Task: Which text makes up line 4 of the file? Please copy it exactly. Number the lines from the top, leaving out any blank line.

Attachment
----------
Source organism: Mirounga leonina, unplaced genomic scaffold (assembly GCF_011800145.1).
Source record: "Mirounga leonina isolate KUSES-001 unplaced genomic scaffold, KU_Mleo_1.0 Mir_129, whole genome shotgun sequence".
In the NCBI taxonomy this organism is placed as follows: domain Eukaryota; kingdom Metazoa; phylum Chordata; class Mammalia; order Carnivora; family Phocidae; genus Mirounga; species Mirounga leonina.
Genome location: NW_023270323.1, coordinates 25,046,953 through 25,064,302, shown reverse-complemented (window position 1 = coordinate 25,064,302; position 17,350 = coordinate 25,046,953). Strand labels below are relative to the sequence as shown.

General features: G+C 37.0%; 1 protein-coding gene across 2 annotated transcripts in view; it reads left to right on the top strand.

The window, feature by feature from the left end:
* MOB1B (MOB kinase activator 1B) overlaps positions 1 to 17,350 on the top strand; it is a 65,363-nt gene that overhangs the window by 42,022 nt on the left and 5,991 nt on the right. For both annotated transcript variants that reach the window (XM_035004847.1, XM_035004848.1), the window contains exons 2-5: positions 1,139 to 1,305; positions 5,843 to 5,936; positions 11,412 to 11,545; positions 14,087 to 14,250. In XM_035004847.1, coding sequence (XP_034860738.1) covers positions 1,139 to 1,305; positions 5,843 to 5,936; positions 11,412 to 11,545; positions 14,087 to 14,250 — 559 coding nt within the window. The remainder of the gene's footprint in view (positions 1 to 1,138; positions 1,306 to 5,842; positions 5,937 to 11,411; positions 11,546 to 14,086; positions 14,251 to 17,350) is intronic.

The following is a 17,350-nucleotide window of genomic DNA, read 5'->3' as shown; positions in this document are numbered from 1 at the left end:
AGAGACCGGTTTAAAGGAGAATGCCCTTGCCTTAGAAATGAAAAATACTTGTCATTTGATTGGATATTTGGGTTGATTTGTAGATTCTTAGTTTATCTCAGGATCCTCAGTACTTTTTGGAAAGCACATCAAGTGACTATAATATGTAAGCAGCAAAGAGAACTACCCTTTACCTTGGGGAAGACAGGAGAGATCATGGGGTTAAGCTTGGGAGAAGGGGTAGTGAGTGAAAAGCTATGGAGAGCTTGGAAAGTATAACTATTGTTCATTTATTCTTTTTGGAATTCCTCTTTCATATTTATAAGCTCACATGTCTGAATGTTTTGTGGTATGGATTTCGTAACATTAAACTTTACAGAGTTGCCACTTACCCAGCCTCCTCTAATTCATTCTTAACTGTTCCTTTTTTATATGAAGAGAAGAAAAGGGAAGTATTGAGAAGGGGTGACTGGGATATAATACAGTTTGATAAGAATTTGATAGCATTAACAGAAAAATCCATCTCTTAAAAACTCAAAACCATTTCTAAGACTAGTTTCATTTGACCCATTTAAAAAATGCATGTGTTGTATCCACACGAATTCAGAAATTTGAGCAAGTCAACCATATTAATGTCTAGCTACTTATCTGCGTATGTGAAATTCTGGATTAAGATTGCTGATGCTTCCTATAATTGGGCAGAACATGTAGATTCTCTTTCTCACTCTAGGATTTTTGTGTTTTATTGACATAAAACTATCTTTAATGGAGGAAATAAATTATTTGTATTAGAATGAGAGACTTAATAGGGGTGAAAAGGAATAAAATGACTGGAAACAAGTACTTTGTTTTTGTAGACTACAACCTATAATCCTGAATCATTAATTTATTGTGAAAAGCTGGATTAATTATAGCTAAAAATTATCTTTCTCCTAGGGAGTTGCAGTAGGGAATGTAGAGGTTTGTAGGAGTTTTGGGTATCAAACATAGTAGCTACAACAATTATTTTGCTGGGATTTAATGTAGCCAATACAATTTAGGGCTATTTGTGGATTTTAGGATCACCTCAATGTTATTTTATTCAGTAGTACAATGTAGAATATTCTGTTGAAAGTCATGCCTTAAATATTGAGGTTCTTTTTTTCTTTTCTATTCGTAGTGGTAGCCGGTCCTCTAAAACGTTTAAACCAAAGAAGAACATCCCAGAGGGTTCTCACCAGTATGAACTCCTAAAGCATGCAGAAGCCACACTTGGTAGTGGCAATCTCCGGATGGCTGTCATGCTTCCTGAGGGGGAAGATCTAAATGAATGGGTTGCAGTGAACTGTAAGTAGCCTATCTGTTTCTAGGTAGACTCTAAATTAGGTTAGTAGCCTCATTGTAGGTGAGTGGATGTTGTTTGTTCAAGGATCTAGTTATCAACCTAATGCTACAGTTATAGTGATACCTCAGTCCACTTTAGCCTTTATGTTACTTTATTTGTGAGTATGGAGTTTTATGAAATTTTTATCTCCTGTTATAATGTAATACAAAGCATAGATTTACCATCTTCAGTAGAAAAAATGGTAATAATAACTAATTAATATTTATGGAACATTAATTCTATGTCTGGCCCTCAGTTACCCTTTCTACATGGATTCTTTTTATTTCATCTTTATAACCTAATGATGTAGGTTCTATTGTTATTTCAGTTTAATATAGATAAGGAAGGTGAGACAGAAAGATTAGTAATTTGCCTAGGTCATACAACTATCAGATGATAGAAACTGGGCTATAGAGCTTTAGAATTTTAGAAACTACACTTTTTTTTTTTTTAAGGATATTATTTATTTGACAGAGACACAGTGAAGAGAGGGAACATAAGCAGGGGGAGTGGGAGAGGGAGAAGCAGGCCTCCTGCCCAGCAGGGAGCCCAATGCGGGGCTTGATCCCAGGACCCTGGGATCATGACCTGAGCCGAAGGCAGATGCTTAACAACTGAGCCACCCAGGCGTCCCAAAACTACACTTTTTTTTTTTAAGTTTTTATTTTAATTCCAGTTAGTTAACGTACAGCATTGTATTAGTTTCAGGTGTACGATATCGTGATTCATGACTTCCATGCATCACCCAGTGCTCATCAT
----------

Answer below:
Genome location: NW_023270323.1, coordinates 25,046,953 through 25,064,302, shown reverse-complemented (window position 1 = coordinate 25,064,302; position 17,350 = coordinate 25,046,953). Strand labels below are relative to the sequence as shown.